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Because the frequency of adverse drug effects is affected by diverse factors (eg, drug dose, method of detection, physician judgment, disease under treatment, etc.) a single meaningful estimate of adverse event incidence is difficult to obtain. This problem is illustrated by the variation in adverse event incidence observed and reported from the inpatients and outpatients treated with DESYREL (trazodone hydrochloride) . It is impossible to determine precisely what accounts for the differences observed.
Clinical Trial Reports
The table below is presented solely to indicate the relative frequency of adverse events reported in representative controlled clinical studies conducted to evaluate the safety and efficacy of DESYREL (trazodone hydrochloride).
The figures cited cannot be used to predict precisely the incidence of untoward events in the course of usual medical practice where patient characteristics and other factors often differ from those which prevailed in the clinical trials. These incidence figures, also, cannot be compared with those obtained from other clinical studies involving related drug products and placebo as each group of drug trials is conducted under a different set of conditions.
Treatment-Emergent Symptom Incidence
|Number of Patients||142||95||157||158|
|% of Patients Reporting|
|Shortness of Breath||*||1.1||1.3||0.0|
|Bad Taste in Mouth||1.4||0.0||0.0||0.0|
|* Incidence less than 1%
D = DESYREL P = PLACEBO
Occasional sinus bradycardia has occurred in long-term studies.
In addition to the relatively common (ie, greater than 1%) untoward events enumerated above, the following adverse events have been reported to occur in association with the use of DESYREL® (trazodone hydrochloride) in the controlled clinical studies: akathisia, allergic reaction, anemia, chest pain, delayed urine flow, early menses, flatulence, hallucinations/delusions, hematuria, hypersalivation, hypomania, impaired speech, impotence, increased appetite, increased libido, increased urinary frequency, missed periods, muscle twitches, numbness, and retrograde ejaculation.
Although the following adverse reactions have been reported in DESYREL (trazodone hydrochloride) users, the causal association has neither been confirmed nor refuted.
Voluntary reports received since market introduction include the following: abnormal dreams, agitation, alopecia, anxiety, aphasia, apnea, ataxia, breast enlargement or engorgement, cardiospasm, cerebrovascular accident, chills, cholestatis, clitorism, congestive heart failure, diplopia, edema, extrapyramidal symptoms, grand mal seizures, hallucinations, hemolytic anemia, hirsutism, hyperbilirubinemia, increased amylase, increased salivation, insomnia, leukocytosis, leukonychia, jaundice, lactation, liver enzyme alterations, methemoglobinemia, nausea/vomiting (most frequently), paresthesia, paranoid reaction, priapism (See WARNINGS and PRECAUTIONS: Information for Patients; some patients have required surgical intervention), pruritus, psoriasis, psychosis, rash, stupor, inappropriate ADH syndrome, tardive dyskinesia, unexplained death, urinary incontinence, urinary retention, urticaria, vasodilation, vertigo and weakness.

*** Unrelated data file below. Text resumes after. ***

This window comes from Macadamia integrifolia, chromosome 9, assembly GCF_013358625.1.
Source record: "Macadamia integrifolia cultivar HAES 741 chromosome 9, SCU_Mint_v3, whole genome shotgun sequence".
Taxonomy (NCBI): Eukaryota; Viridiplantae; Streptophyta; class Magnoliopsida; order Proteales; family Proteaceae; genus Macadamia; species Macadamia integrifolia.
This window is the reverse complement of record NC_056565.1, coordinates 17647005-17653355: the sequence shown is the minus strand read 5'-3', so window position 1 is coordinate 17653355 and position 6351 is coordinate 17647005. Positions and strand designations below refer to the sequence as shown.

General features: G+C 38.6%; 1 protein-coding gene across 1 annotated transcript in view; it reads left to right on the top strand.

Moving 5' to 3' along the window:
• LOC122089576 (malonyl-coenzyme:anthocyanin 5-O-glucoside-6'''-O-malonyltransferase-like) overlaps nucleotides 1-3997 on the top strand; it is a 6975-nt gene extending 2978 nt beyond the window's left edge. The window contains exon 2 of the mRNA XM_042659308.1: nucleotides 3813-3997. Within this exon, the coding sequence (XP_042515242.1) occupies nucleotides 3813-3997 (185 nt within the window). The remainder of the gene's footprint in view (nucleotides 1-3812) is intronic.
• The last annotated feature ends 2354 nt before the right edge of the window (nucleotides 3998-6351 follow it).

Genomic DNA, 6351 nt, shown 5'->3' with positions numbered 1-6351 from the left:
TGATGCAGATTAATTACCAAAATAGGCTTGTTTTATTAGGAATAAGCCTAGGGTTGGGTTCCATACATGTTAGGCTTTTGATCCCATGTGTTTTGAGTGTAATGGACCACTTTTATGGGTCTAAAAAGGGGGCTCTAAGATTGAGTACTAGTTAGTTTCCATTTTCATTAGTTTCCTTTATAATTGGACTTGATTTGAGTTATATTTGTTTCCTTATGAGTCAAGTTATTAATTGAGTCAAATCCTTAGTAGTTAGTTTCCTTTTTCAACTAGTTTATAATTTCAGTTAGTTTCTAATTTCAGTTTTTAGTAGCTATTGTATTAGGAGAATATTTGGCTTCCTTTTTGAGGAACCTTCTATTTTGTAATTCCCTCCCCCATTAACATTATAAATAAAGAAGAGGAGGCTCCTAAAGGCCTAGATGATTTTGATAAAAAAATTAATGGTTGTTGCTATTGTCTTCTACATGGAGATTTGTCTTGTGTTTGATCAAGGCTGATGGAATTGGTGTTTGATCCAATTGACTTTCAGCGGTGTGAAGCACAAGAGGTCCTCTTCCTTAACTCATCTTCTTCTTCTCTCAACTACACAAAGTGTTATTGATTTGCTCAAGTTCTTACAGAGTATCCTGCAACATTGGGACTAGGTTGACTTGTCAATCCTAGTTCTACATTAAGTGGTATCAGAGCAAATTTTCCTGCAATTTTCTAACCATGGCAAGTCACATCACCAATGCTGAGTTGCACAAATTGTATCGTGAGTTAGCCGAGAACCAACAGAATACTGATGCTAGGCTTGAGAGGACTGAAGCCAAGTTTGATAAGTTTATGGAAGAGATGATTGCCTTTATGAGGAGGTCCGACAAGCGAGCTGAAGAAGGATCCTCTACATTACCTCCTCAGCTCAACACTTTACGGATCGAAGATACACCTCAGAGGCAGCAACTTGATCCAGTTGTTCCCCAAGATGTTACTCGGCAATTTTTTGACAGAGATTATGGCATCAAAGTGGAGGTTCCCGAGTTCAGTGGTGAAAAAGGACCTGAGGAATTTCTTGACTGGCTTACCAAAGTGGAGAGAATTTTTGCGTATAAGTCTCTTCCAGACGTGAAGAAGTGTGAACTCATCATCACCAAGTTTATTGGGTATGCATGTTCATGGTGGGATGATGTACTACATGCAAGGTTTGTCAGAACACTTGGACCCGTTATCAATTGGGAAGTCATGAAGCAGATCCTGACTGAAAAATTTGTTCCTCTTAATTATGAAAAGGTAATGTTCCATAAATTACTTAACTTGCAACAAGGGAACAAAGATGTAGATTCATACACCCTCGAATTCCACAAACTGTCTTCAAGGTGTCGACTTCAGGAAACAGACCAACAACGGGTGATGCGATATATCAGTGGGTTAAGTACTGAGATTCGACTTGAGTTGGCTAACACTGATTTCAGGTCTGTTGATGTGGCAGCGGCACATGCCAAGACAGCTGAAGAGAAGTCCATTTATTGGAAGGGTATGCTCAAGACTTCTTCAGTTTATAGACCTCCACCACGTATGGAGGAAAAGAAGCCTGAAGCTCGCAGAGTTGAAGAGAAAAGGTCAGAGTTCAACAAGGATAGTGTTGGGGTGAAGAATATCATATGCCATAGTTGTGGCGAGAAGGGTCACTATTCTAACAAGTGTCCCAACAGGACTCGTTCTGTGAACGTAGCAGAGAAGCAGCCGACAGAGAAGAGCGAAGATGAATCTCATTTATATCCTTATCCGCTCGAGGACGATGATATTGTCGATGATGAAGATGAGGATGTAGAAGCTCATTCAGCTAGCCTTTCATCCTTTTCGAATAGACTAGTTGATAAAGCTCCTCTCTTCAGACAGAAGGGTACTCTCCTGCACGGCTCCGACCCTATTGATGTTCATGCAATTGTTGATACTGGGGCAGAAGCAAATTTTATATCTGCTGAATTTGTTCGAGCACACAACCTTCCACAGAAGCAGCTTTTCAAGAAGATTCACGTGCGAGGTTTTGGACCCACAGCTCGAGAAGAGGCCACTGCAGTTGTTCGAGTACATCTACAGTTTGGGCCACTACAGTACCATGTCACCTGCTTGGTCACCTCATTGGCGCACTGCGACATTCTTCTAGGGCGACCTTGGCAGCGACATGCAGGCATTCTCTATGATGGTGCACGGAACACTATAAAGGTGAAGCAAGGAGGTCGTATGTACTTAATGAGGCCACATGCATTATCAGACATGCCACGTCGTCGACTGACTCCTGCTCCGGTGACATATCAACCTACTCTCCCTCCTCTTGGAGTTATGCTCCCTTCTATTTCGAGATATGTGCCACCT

Cardiovascular system effects which have been reported include the following: conduction block, orthostatic hypotension and syncope, palpitations, bradycardia, atrial fibrillation, myocardial infarction, cardiac arrest, arrhythmia, and ventricular ectopic activity, including ventricular tachycardia (see WARNINGS).
Read the Desyrel (trazodone hydrochloride) Side Effects Center for a complete guide to possible side effects
In vitro drug metabolism studies suggest that there is a potential for drug interactions when trazodone is given with CYP3A4 inhibitors. Ritonavir, a potent CYP3A4 inhibitor, increased the Cmax, AUC, and elimination half-life, and decreased clearance of trazodone after administration of ritonavir twice daily for 2 days. Adverse effects including nausea, hypotension, and syncope were observed when ritonavir and trazodone were coadministered. It is likely that ketoconazole, indinavir, and other CYP3A4 inhibitors such as itraconazole or nefazodone may lead to substantial increases in trazodone plasma concentrations, with the potential for adverse effects. If trazodone is used with a potent CYP3A4 inhibitor, a lower dose of trazodone should be considered.
Carbamazepine reduced plasma concentrations of trazodone when co-administered. Patients should be closely monitored to see if there is a need for an increased dose of trazodone when taking both drugs.
Increased serum digoxin or phenytoin levels have been reported to occur in patients receiving DESYREL (trazodone hydrochloride) concurrently with either of those two drugs.
It is not known whether interactions will occur between monoamine oxidase (MAO) inhibitors and DESYREL (trazodone hydrochloride) . Due to the absence of clinical experience, if MAO inhibitors are discontinued shortly before or are to be given concomitantly with DESYREL (trazodone hydrochloride) , therapy should be initiated cautiously with gradual increase in dosage until optimum response is achieved.
Concurrent administration with electroshock therapy should be avoided because of the absence of experience in this area.
There have been reports of increased and decreased prothrombin time occurring in warfarinized patients who take DESYREL (trazodone hydrochloride) .
Read the Desyrel Drug Interactions Center for a complete guide to possible interactions
Last reviewed on RxList: 4/13/2011
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